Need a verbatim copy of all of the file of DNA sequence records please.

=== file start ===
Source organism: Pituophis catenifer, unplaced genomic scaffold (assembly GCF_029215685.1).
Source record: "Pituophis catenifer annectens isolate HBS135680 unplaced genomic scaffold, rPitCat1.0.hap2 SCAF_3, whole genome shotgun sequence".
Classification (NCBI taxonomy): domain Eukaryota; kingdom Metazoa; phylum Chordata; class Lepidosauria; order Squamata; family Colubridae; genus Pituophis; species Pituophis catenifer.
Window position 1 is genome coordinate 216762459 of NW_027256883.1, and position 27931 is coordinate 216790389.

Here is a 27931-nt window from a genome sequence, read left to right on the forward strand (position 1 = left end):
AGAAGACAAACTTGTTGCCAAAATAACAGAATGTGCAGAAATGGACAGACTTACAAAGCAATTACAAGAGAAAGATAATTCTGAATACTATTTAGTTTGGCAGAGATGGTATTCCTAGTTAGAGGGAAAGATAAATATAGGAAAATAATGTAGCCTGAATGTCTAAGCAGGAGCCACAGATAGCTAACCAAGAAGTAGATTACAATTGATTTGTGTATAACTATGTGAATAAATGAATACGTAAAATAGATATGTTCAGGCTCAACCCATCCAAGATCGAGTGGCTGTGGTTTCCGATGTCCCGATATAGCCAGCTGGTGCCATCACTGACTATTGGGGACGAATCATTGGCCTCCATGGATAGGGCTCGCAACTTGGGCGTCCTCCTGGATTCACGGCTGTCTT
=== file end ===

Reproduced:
Source organism: Pituophis catenifer, unplaced genomic scaffold (assembly GCF_029215685.1).
Source record: "Pituophis catenifer annectens isolate HBS135680 unplaced genomic scaffold, rPitCat1.0.hap2 SCAF_3, whole genome shotgun sequence".
Classification (NCBI taxonomy): domain Eukaryota; kingdom Metazoa; phylum Chordata; class Lepidosauria; order Squamata; family Colubridae; genus Pituophis; species Pituophis catenifer.
Window position 1 is genome coordinate 216762459 of NW_027256883.1, and position 27931 is coordinate 216790389.

Here is a 27931-nt window from a genome sequence, read left to right on the forward strand (position 1 = left end):
AGAAGACAAACTTGTTGCCAAAATAACAGAATGTGCAGAAATGGACAGACTTACAAAGCAATTACAAGAGAAAGATAATTCTGAATACTATTTAGTTTGGCAGAGATGGTATTCCTAGTTAGAGGGAAAGATAAATATAGGAAAATAATGTAGCCTGAATGTCTAAGCAGGAGCCACAGATAGCTAACCAAGAAGTAGATTACAATTGATTTGTGTATAACTATGTGAATAAATGAATACGTAAAATAGATATGTTCAGGCTCAACCCATCCAAGATCGAGTGGCTGTGGTTTCCGATGTCCCGATATAGCCAGCTGGTGCCATCACTGACTATTGGGGACGAATCATTGGCCTCCATGGATAGGGCTCGCAACTTGGGCGTCCTCCTGGATTCACGGCTGTCTT